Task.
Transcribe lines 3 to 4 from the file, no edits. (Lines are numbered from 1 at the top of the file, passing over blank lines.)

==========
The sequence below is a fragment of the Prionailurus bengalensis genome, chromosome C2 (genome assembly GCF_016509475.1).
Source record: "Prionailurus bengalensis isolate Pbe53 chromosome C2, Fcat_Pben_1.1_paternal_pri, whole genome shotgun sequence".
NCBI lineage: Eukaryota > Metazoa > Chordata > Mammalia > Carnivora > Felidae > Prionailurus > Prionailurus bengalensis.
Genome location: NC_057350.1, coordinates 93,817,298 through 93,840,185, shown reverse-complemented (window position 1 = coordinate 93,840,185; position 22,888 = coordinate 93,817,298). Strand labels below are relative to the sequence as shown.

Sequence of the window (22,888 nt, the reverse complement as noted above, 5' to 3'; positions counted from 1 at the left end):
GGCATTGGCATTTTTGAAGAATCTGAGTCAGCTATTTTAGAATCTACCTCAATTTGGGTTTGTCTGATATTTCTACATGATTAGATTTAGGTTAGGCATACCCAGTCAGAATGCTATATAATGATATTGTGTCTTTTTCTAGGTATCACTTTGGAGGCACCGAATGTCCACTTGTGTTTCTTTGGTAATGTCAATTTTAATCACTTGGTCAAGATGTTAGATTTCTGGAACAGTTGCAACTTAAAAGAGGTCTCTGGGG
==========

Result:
NCBI lineage: Eukaryota > Metazoa > Chordata > Mammalia > Carnivora > Felidae > Prionailurus > Prionailurus bengalensis.
Genome location: NC_057350.1, coordinates 93,817,298 through 93,840,185, shown reverse-complemented (window position 1 = coordinate 93,840,185; position 22,888 = coordinate 93,817,298). Strand labels below are relative to the sequence as shown.